jdrch

Members
  • Content Count

    128
  • Joined

  • Last visited

  • Days Won

    2

Everything posted by jdrch

  1. Odd problem I've been having on my Note9 running Android 8.1 for a while now: Sync will often say it's connected to all the peers for all its folders, and even be responsive to touch input, BUT no syncing actually occurs. The only solution I've found so far is to kill the app, clear the cache, and restart it. None of my other Android devices have this issue, and yes, it happens even with battery optimization disabled for Sync. Any ideas?
  2. I bigger question is when Synology will issue proper speculative execution vulnerability patches but I digress ...
  3. I always just download the Windows build directly from the forum link and go from there. I suspect the reason it installs in that way is to allow access to the folders of other (non-admin) users so it can sync them too. Personally I run Sync as a service (protected by a pretty strong password) which avoids the permissions problem (my antivirus as the same privileges so running as SYSTEM doesn't bother me.)
  4. NAS has never been a use case for me. And for that I always thought it was accessed by opening the NAS' desktop UI and then launching Sync from there.
  5. I didn't mean it's a security risk. It's actually convenient because it means you can admin Sync from any device on the same LAN, which is neat. Plenty of other apps allow this: Pi-hole, UniFi Controller; your router, modem, and AP, etc.
  6. A couple things seem to be amiss with the Installing Sync Package on Linux documentation. 1a) Under the For arm64 architecture heading sudo dpkg --add-architecture armhf Why would users have to add armhf to dpkg if they're on arm64 AND an arm64 package exists? 1b) I'm pretty sure the instruction: is wrong and should be: for the same reason as 1a). The commands as written in the documentation tell users to force apt to install packages their system literally doesn't support. Installing an armhf package without the associated dependencies and environment configuration will result in errors and Sync quite literally failing to run. 2) I'm not sure about the Raspberry Pi 1, but the Raspberry Pi 3 Model B+ is an armhf device, which means none of the current commands specific to the Raspberry Pi 1 apply, and all of the current commands for arm64 apply. In other words, the instructions should be: Hope the above gets updated and this helps anyone else who might be confused.
  7. You're right. The reason was actually something very stupid on my end: I had originally installed from the repository and then updated via a standalone package. I think this created a separate Sync instance with a default configuration. Also, this was on Linux on DeX on my Snapdragon Note9, which may have added another wrinkle to things. The interesting thing about this is apparently doing the reverse (installing from the .deb and then adding the repository) on armhf (Raspberry Pi 3 Model B+) doesn't result in duplicate installations. Running sudo apt-get update after adding the repository does in fact check the repository, but does not return an update.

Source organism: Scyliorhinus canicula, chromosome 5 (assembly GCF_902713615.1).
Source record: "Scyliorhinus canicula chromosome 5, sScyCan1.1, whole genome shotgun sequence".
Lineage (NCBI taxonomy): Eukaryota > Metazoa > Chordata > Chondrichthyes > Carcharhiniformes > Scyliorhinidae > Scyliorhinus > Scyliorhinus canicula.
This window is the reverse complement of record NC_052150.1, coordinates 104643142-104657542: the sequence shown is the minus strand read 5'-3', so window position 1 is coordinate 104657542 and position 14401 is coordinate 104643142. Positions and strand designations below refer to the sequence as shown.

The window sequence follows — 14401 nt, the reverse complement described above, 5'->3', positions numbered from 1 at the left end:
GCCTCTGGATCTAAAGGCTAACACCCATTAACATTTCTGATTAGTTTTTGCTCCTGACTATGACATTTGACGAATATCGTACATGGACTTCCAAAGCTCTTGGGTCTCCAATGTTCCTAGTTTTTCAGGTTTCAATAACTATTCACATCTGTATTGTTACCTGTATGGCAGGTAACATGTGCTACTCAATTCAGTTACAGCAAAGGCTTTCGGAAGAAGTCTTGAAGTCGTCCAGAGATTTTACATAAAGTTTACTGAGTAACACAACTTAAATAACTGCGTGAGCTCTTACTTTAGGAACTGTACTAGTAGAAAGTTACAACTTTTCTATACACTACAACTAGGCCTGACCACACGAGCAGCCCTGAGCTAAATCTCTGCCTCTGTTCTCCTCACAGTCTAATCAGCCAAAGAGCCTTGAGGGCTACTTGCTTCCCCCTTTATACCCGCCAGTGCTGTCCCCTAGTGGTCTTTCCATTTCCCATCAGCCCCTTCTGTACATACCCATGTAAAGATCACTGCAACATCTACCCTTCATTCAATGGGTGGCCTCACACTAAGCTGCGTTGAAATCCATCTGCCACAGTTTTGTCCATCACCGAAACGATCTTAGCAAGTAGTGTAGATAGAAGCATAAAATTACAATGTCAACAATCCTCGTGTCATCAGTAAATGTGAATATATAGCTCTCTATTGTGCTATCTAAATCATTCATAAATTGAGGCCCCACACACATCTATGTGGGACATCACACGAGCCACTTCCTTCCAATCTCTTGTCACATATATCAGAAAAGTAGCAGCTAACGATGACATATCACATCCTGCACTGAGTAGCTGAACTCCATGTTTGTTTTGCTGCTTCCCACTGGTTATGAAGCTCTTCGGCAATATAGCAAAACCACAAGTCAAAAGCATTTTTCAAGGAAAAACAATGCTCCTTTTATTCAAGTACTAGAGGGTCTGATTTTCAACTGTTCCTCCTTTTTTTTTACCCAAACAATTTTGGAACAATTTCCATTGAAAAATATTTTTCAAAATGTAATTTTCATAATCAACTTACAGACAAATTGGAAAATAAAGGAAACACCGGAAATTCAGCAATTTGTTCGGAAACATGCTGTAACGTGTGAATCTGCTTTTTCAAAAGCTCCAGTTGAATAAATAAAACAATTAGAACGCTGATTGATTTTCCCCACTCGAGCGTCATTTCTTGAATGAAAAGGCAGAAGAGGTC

8. I think that might have been it! It was definitely rslsync in the previous version.
  9. Not sure why I never thought of this before, but I don't recall seeing anyone else talk about it, or reading it in the documentation. Additionally, a Google search turned up nothing. You can access Sync's Web UI running on any machine on your LAN by entering ThatMachinesIPaddress:8888/gui. As a corollary to this: if you use Sync as a service do set a UI password, otherwise you run the risk of giving anyone (including malicious apps) access to your config and files, which is really bad.
  10. Which build platform is this? I tried updating on Ubuntu ARM64 last night and although the installation completed, it blew away my config. Might this be related?
  11. PSA for those who're trying to update using the .deb and .rpm files: the official download links haven't been updated yet. Find your download URL using the following format: https://download-cdn.resilio.com/MajorVersionNumber/Debian/resilio-sync_MajorVersionumber-Revision_Platform.deb So, for example, for armhf, the URL would be: https://download-cdn.resilio.com/2.6.2/Debian/resilio-sync_2.6.2-1_armhf.deb Hope this helps everyone.
  12. End goal: enable Sync to start under my account on macOS bootup even when no users are logged in. I assume the process to make this happen is to follow these official instructions for doing so with a Sync running under a separate resiliosync user account and change all instances of "resiliosync" in the instructions to my username instead. And yes, I'm aware of the permissions limitations of running Sync under my account only; but I'm not concerned about them as my account will be the only one on that Mac anyway. Is that how to do it?
  13. UPDATE: Instructions here https://help.resilio.com/hc/en-us/articles/207293730-Launching-Sync-on-Mac-without-user-logged-in Might be getting my 1st Mac via a Mac Mini. I'd like to run Resilio Sync on it, and it would be nice if I could configure Sync to run on device startup as it does on my Windows PCs (where it runs as a service) so Sync always works regardless of whether I'm logged in. Is that possible in macOS?